Rachel Taylor was just 19 years old when her mum, Madeleine Sinclair died in March 1994, five years after her pancreatic cancer diagnosis.

During those precious years, Madeleine could not find enough local support for people with cancer and so she set up her own charity, Cancer Self Help (CaSH).

Rachel, now 44, explains: ‘Mum was such a go-getter and wanted to make things happen. She got involved in the initial stages of Blythe House’s creation, alongside founder Reverend Betty Packham. My dad recalls that the original meeting place was in an old people’s home or similar in Chapel-en-le-Frith. A committee was formed there and my mum told members what support she, as a cancer sufferer, needed.’

Rachel has been married to Steve for almost two decades and followed in her mum’s footsteps by becoming a primary school teacher. The mum of two has supported Blythe House by taking part in running events and raising sponsorship for many years – including 10kms and half marathons. The Greater Manchester Marathon on Sunday 7th April, will be her longest race ever.

She says: ‘This marathon is by far my biggest challenge. A couple of friends and I didn’t get into the London Marathon this year so, after a conversation over a few pints we decided to sign up for the Manchester race. Only then did I realise how far 26 miles is! With the company of my running friends, I have been increasing my weekly mileage and pace. To date, my longest runs have been 20 miles along the Monsal Trail and 22 miles from Whaley Bridge to Manchester Piccadilly along the canals.

‘I have run on and off for many years now but the friendships I have made and the ongoing support we have for each other with the group I run with has been amazing. Sometimes we run around town, sometimes the trails, sometimes off road, up hills and down, and sometimes very muddy dales. The reward of a cake or a pint at the end is always tempting but the banter we have is great.’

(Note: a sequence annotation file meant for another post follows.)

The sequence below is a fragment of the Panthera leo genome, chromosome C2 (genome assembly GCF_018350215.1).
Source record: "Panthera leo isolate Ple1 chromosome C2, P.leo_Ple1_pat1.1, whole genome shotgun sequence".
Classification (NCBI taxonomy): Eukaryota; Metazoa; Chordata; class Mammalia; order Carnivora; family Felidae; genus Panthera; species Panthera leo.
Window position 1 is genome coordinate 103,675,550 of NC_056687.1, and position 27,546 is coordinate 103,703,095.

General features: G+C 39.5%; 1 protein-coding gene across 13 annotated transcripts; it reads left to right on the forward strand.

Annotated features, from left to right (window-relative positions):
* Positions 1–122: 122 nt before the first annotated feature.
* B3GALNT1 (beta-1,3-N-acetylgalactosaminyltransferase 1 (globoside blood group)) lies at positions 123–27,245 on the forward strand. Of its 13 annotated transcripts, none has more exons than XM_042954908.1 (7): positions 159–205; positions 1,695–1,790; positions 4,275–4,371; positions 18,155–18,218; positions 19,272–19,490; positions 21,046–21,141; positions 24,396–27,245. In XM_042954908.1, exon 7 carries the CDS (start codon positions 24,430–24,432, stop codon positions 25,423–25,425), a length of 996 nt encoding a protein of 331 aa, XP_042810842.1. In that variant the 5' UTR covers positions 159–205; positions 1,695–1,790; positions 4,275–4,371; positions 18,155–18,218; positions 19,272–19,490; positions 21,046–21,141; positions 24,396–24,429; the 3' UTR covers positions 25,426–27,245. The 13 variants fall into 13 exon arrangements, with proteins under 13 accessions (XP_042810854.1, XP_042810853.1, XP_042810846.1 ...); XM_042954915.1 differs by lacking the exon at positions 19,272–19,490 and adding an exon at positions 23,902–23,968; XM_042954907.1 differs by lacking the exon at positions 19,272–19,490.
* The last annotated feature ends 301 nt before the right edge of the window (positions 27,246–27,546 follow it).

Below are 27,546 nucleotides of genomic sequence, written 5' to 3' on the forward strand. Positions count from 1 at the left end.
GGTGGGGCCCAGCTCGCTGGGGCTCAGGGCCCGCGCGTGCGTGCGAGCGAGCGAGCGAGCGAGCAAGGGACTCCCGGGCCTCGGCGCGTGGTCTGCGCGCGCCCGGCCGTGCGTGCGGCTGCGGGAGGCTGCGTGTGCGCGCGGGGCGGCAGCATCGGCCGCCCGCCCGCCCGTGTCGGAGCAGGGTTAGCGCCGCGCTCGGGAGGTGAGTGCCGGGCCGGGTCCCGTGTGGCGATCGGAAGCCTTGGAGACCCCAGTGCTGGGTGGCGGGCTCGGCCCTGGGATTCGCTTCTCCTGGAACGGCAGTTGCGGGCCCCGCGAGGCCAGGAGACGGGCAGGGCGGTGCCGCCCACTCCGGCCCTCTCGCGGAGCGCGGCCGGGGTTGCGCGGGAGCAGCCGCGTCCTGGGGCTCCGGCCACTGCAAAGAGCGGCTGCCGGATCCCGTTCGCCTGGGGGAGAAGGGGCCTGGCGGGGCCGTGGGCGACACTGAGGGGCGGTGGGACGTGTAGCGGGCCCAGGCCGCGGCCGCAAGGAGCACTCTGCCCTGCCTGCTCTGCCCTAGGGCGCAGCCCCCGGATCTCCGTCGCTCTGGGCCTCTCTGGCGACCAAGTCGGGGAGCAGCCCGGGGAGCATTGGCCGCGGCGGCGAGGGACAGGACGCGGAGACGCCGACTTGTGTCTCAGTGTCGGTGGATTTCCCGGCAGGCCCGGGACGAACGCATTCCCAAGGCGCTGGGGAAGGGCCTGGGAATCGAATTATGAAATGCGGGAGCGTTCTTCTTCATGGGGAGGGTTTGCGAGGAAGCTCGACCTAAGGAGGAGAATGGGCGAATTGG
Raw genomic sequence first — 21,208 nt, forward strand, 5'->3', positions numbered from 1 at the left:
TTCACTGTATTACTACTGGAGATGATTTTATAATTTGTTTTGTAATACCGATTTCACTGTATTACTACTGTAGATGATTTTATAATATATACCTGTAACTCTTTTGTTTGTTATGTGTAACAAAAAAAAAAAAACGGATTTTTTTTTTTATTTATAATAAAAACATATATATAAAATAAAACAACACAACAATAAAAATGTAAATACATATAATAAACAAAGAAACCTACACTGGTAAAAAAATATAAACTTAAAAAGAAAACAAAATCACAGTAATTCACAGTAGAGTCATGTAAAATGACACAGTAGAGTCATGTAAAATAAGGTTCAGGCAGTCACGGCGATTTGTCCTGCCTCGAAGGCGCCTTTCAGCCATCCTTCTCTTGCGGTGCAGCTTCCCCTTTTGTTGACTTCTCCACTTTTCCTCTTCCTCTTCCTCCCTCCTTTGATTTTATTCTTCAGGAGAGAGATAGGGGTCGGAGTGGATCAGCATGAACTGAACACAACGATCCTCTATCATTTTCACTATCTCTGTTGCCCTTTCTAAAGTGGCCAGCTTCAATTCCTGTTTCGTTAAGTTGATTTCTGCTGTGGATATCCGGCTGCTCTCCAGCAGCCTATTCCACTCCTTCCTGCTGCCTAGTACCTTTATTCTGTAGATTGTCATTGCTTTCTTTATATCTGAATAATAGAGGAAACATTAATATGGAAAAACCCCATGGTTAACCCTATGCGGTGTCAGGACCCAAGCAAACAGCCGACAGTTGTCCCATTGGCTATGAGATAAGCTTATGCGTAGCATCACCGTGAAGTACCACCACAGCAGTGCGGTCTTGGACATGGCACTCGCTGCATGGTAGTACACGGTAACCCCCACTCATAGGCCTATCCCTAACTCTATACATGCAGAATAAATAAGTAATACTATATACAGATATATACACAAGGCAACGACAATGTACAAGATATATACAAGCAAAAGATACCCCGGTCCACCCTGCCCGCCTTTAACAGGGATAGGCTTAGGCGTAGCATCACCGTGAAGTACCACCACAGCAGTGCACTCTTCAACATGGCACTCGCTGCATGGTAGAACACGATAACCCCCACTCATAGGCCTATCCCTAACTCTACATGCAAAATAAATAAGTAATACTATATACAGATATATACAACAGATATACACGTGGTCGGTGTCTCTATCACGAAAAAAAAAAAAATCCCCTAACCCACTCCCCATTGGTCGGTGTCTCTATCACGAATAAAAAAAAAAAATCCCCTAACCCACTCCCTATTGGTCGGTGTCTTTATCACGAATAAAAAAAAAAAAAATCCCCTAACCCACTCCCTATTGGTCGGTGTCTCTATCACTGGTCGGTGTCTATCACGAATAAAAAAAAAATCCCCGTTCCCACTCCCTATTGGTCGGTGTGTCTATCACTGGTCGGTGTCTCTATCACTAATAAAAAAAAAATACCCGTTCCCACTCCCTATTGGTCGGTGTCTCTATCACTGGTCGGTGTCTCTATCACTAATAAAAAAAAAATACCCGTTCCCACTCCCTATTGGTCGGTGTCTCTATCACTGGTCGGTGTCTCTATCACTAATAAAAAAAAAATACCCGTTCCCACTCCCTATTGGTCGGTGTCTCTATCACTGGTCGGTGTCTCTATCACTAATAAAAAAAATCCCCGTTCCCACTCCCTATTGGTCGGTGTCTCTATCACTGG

If you are taking part in the Greater Manchester Marathon or any other race and would like to run for Blythe House, we’d love to hear from you. Please email us so that we can help support your fundraising efforts: events@blythehouse.co.uk.

Our thanks go to Buxton Community School students who have raised an amazing £769.50 for Blythe House Hospicecare services as part of their annual Personal, Social and Health Education Day.

Year 7 students took part in a sponsored aerobathon in January, undertaking a whole hour of dancing and exercising to raise vital funds.

The money raised could provide five Hospice at Home nighttime ‘sits’ to a High Peak patient who is at the end of their life, so that they can stay in their own home. Find out more about our Hospice at Home services.

Photo (L-R): Brandon Gould (Y7 Student), Becka White (Blythe House’s Fundraising and Communications Assistant) and Jessica France (Y7 Student)

March is Prostate Cancer Awareness Month, organised by Prostate Cancer UK to raise awareness of the most common cancer in men.

Did you know that in the UK, about 1 in 8 men will get prostate cancer at some point in their lives?

Only men have a prostate gland. The prostate is usually the size and shape of a walnut and grows bigger as you get older. It sits underneath the bladder and surrounds the urethra – the tube men urinate (wee) and ejaculate through.

Prostate cancer can develop when cells in the prostate start to grow in an uncontrolled way. Prostate cancer often grows slowly to start with and may never cause any problems. But some men have prostate cancer that is more likely to spread. This needs treatment to stop it spreading outside the prostate.